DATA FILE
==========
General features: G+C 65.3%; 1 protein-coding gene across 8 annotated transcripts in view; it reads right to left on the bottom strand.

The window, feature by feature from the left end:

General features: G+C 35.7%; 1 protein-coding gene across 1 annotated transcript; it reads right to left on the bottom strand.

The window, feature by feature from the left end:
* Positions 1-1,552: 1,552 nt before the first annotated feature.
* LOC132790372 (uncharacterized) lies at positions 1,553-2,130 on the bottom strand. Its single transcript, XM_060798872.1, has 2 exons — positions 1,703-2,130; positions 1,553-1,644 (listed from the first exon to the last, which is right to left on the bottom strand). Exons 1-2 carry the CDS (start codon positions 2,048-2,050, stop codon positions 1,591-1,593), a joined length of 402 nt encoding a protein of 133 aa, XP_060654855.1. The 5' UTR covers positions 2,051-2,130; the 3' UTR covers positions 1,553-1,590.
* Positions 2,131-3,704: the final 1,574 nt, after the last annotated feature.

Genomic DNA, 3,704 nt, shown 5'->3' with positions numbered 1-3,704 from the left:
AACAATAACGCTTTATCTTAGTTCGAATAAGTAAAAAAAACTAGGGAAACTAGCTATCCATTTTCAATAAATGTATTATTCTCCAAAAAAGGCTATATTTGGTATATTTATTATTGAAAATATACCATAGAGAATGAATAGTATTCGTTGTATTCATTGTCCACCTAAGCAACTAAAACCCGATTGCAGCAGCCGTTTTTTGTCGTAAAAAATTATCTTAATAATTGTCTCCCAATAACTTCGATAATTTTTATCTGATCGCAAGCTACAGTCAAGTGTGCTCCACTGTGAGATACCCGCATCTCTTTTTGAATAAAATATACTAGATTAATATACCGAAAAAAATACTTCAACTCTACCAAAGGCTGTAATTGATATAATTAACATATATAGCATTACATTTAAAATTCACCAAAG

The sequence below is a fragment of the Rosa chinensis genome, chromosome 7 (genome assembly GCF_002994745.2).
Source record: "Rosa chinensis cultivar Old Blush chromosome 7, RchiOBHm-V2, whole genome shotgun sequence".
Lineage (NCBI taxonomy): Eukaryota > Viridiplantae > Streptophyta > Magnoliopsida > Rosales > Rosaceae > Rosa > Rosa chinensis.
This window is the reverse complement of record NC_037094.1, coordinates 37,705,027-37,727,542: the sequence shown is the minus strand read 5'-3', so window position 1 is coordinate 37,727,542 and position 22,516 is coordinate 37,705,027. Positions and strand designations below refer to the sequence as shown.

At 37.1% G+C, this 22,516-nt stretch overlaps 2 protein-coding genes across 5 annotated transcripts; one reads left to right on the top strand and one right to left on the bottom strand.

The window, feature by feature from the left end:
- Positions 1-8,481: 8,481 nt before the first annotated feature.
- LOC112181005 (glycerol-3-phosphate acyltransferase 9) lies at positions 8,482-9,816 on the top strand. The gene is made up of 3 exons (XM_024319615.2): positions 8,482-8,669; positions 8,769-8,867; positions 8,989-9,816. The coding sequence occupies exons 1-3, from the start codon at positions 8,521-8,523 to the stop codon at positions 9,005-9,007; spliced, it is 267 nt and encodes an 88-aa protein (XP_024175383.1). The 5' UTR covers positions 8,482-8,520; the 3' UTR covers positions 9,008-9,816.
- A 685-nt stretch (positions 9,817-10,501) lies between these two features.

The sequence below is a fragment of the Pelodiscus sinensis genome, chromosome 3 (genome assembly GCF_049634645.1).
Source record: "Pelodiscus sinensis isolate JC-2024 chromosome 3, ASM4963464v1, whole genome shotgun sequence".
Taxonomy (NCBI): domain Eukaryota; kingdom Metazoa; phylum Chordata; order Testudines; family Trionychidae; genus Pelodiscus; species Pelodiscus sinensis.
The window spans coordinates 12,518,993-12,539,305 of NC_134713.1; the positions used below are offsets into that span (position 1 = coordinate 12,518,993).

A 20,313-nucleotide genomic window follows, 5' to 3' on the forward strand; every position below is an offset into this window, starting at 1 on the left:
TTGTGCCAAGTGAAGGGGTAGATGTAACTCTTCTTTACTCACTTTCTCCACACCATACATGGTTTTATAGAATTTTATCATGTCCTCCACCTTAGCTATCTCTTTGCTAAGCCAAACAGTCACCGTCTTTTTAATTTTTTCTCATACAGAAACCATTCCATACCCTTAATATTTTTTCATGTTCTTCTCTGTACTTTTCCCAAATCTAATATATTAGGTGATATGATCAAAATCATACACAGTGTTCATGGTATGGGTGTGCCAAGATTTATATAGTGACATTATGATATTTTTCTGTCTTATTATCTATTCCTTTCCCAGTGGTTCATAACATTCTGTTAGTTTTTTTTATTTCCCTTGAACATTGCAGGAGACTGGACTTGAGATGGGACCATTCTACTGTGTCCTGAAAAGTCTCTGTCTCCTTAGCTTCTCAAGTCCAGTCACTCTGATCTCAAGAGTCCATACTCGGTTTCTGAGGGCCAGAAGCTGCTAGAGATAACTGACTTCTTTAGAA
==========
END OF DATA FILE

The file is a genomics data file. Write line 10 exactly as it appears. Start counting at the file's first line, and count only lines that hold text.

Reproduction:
The sequence below is a fragment of the Rosa chinensis genome, chromosome 7 (genome assembly GCF_002994745.2).